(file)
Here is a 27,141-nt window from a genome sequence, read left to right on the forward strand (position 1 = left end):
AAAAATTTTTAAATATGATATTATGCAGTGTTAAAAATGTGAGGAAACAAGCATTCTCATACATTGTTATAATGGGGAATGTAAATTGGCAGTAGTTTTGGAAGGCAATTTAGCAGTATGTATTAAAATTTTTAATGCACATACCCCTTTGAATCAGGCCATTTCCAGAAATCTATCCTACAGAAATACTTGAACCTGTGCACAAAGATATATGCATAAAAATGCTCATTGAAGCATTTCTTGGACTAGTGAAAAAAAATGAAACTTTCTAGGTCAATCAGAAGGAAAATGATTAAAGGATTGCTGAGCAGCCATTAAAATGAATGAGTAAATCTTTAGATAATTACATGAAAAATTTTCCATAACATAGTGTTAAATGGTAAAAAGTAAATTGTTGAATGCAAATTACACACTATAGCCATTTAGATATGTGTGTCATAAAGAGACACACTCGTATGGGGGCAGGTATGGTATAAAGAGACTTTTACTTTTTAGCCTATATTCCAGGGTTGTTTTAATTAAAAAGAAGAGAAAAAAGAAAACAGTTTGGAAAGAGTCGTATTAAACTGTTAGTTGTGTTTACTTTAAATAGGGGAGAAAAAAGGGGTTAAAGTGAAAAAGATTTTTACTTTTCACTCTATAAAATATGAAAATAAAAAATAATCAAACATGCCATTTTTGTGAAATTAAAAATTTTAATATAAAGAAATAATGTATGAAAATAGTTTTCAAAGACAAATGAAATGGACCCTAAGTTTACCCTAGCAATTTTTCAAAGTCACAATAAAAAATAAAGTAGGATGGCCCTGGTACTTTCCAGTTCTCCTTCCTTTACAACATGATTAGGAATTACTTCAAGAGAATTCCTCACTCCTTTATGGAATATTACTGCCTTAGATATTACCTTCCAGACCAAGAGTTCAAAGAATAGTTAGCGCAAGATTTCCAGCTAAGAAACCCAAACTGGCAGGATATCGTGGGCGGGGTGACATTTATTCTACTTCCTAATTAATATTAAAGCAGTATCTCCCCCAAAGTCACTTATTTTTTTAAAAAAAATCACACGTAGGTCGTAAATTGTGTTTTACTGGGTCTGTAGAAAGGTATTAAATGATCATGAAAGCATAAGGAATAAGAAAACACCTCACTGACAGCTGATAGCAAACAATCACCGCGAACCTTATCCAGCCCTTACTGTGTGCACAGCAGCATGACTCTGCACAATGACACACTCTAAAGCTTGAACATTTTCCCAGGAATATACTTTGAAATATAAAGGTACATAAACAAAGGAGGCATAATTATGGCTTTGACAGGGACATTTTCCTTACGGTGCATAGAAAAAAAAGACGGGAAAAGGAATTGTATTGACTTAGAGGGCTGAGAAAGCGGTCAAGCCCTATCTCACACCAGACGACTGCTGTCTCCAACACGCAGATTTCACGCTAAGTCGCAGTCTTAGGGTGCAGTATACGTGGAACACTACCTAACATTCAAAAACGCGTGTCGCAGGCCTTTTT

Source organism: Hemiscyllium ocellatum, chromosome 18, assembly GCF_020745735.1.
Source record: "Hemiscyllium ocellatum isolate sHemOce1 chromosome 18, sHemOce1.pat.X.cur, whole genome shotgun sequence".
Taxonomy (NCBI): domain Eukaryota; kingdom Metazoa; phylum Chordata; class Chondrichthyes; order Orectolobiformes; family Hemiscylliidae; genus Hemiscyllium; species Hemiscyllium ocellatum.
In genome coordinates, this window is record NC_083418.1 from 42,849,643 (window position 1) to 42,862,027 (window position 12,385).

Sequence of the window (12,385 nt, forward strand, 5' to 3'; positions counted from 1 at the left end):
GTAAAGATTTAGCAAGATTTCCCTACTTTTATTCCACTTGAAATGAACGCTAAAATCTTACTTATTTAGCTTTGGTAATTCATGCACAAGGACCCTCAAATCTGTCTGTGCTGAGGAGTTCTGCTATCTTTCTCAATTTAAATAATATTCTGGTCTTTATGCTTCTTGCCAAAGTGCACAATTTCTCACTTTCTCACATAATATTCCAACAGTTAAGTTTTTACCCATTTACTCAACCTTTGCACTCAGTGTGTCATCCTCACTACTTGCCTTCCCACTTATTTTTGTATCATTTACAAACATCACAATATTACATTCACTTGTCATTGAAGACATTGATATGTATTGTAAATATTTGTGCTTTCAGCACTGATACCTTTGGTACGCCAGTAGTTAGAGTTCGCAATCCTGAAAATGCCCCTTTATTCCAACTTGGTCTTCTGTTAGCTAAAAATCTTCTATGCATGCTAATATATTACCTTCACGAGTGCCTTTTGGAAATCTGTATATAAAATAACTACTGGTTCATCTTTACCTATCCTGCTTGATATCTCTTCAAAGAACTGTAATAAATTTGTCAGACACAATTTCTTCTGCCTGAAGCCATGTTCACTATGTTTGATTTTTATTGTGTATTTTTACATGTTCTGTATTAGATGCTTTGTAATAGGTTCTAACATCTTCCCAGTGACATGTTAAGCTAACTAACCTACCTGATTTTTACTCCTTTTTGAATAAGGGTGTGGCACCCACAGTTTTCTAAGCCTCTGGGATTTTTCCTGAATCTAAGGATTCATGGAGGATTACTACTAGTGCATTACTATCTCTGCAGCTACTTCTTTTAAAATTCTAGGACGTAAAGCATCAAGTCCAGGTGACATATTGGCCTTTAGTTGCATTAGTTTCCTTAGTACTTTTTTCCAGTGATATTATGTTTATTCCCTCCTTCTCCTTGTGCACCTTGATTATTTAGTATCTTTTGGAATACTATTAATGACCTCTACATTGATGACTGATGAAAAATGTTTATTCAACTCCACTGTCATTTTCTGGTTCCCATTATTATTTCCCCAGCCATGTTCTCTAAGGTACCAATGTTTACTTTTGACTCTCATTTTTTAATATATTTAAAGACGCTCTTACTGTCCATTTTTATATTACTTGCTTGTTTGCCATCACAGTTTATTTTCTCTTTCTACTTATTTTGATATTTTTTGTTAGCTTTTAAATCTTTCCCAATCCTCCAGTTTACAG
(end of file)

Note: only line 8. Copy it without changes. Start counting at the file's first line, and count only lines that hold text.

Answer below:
GTAAAGATTTAGCAAGATTTCCCTACTTTTATTCCACTTGAAATGAACGCTAAAATCTTACTTATTTAGCTTTGGTAATTCATGCACAAGGACCCTCAAATCTGTCTGTGCTGAGGAGTTCTGCTATCTTTCTCAATTTAAATAATATTCTGGTCTTTATGCTTCTTGCCAAAGTGCACAATTTCTCACTTTCTCACATAATATTCCAACAGTTAAGTTTTTACCCATTTACTCAACCTTTGCACTCAGTGTGTCATCCTCACTACTTGCCTTCCCACTTATTTTTGTATCATTTACAAACATCACAATATTACATTCACTTGTCATTGAAGACATTGATATGTATTGTAAATATTTGTGCTTTCAGCACTGATACCTTTGGTACGCCAGTAGTTAGAGTTCGCAATCCTGAAAATGCCCCTTTATTCCAACTTGGTCTTCTGTTAGCTAAAAATCTTCTATGCATGCTAATATATTACCTTCACGAGTGCCTTTTGGAAATCTGTATATAAAATAACTACTGGTTCATCTTTACCTATCCTGCTTGATATCTCTTCAAAGAACTGTAATAAATTTGTCAGACACAATTTCTTCTGCCTGAAGCCATGTTCACTATGTTTGATTTTTATTGTGTATTTTTACATGTTCTGTATTAGATGCTTTGTAATAGGTTCTAACATCTTCCCAGTGACATGTTAAGCTAACTAACCTACCTGATTTTTACTCCTTTTTGAATAAGGGTGTGGCACCCACAGTTTTCTAAGCCTCTGGGATTTTTCCTGAATCTAAGGATTCATGGAGGATTACTACTAGTGCATTACTATCTCTGCAGCTACTTCTTTTAAAATTCTAGGACGTAAAGCATCAAGTCCAGGTGACATATTGGCCTTTAGTTGCATTAGTTTCCTTAGTACTTTTTTCCAGTGATATTATGTTTATTCCCTCCTTCTCCTTGTGCACCTTGATTATTTAGTATCTTTTGGAATACTATTAATGACCTCTACATTGATGACTGATGAAAAATGTTTATTCAACTCCACTGTCATTTTCTGGTTCCCATTATTATTTCCCCAGCCATGTTCTCTAAGGTACCAATGTTTACTTTTGACTCTCATTTTTTAATATATTTAAAGACGCTCTTACTGTCCATTTTTATATTACTTGCTTGTTTGCCATCACAGTTTATTTTCTCTTTCTACTTATTTTGATATTTTTTGTTAGCTTTTAAATCTTTCCCAATCCTCCAGTTTACAG